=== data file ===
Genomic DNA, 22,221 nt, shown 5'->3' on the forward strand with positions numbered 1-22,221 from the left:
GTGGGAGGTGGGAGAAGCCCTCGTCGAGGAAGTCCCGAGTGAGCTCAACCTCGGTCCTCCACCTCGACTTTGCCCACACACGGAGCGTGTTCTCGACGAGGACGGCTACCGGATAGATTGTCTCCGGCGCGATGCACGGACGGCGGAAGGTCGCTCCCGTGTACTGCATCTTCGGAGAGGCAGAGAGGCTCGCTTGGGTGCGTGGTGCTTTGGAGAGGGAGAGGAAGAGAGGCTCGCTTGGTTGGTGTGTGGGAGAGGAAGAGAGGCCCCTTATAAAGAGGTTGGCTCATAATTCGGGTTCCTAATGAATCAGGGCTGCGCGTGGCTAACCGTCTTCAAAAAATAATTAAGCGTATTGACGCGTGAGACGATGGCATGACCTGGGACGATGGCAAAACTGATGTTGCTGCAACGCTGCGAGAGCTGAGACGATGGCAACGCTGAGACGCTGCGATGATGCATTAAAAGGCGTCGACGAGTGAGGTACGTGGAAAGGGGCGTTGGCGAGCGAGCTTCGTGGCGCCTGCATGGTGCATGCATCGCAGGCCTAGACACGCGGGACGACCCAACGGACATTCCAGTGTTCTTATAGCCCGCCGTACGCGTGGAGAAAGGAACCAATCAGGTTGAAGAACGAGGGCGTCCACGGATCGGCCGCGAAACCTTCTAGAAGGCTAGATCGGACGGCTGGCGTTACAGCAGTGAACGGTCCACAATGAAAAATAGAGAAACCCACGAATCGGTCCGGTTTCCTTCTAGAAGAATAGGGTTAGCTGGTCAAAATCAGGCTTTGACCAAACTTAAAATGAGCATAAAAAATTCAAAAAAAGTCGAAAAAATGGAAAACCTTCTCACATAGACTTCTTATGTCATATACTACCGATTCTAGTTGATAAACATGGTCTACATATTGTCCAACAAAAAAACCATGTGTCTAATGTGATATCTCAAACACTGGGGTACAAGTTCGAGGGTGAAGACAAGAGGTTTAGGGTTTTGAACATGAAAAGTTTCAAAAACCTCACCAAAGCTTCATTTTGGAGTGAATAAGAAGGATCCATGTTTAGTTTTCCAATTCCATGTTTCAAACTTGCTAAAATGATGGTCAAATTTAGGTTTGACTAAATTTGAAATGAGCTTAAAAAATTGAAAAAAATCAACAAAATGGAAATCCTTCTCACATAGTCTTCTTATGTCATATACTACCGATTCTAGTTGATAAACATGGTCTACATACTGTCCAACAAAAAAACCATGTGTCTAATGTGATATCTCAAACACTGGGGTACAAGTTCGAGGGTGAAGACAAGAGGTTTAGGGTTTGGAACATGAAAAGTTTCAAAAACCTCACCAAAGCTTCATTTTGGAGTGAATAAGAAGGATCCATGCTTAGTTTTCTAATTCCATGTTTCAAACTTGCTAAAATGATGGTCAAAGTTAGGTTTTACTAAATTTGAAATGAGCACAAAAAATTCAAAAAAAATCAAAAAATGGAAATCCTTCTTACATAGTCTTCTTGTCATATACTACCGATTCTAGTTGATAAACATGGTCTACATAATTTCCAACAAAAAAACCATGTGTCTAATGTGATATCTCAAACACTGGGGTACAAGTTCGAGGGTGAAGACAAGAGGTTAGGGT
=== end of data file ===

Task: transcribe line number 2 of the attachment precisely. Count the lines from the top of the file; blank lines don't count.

GTGGGAGGTGGGAGAAGCCCTCGTCGAGGAAGTCCCGAGTGAGCTCAACCTCGGTCCTCCACCTCGACTTTGCCCACACACGGAGCGTGTTCTCGACGAGGACGGCTACCGGATAGATTGTCTCCGGCGCGATGCACGGACGGCGGAAGGTCGCTCCCGTGTACTGCATCTTCGGAGAGGCAGAGAGGCTCGCTTGGGTGCGTGGTGCTTTGGAGAGGGAGAGGAAGAGAGGCTCGCTTGGTTGGTGTGTGGGAGAGGAAGAGAGGCCCCTTATAAAGAGGTTGGCTCATAATTCGGGTTCCTAATGAATCAGGGCTGCGCGTGGCTAACCGTCTTCAAAAAATAATTAAGCGTATTGACGCGTGAGACGATGGCATGACCTGGGACGATGGCAAAACTGATGTTGCTGCAACGCTGCGAGAGCTGAGACGATGGCAACGCTGAGACGCTGCGATGATGCATTAAAAGGCGTCGACGAGTGAGGTACGTGGAAAGGGGCGTTGGCGAGCGAGCTTCGTGGCGCCTGCATGGTGCATGCATCGCAGGCCTAGACACGCGGGACGACCCAACGGACATTCCAGTGTTCTTATAGCCCGCCGTACGCGTGGAGAAAGGAACCAATCAGGTTGAAGAACGAGGGCGTCCACGGATCGGCCGCGAAACCTTCTAGAAGGCTAGATCGGACGGCTGGCGTTACAGCAGTGAACGGTCCACAATGAAAAATAGAGAAACCCACGAATCGGTCCGGTTTCCTTCTAGAAGAATAGGGTTAGCTGGTCAAAATCAGGCTTTGACCAAACTTAAAATGAGCATAAAAAATTCAAAAAAAGTCGAAAAAATGGAAAACCTTCTCACATAGACTTCTTATGTCATATACTACCGATTCTAGTTGATAAACATGGTCTACATATTGTCCAACAAAAAAACCATGTGTCTAATGTGATATCTCAAACACTGGGGTACAAGTTCGAGGGTGAAGACAAGAGGTTTAGGGTTTTGAACATGAAAAGTTTCAAAAACCTCACCAAAGCTTCATTTTGGAGTGAATAAGAAGGATCCATGTTTAGTTTTCCAATTCCATGTTTCAAACTTGCTAAAATGATGGTCAAATTTAGGTTTGACTAAATTTGAAATGAGCTTAAAAAATTGAAAAAAATCAACAAAATGGAAATCCTTCTCACATAGTCTTCTTATGTCATATACTACCGATTCTAGTTGATAAACATGGTCTACATACTGTCCAACAAAAAAACCATGTGTCTAATGTGATATCTCAAACACTGGGGTACAAGTTCGAGGGTGAAGACAAGAGGTTTAGGGTTTGGAACATGAAAAGTTTCAAAAACCTCACCAAAGCTTCATTTTGGAGTGAATAAGAAGGATCCATGCTTAGTTTTCTAATTCCATGTTTCAAACTTGCTAAAATGATGGTCAAAGTTAGGTTTTACTAAATTTGAAATGAGCACAAAAAATTCAAAAAAAATCAAAAAATGGAAATCCTTCTTACATAGTCTTCTTGTCATATACTACCGATTCTAGTTGATAAACATGGTCTACATAATTTCCAACAAAAAAACCATGTGTCTAATGTGATATCTCAAACACTGGGGTACAAGTTCGAGGGTGAAGACAAGAGGTTAGGGT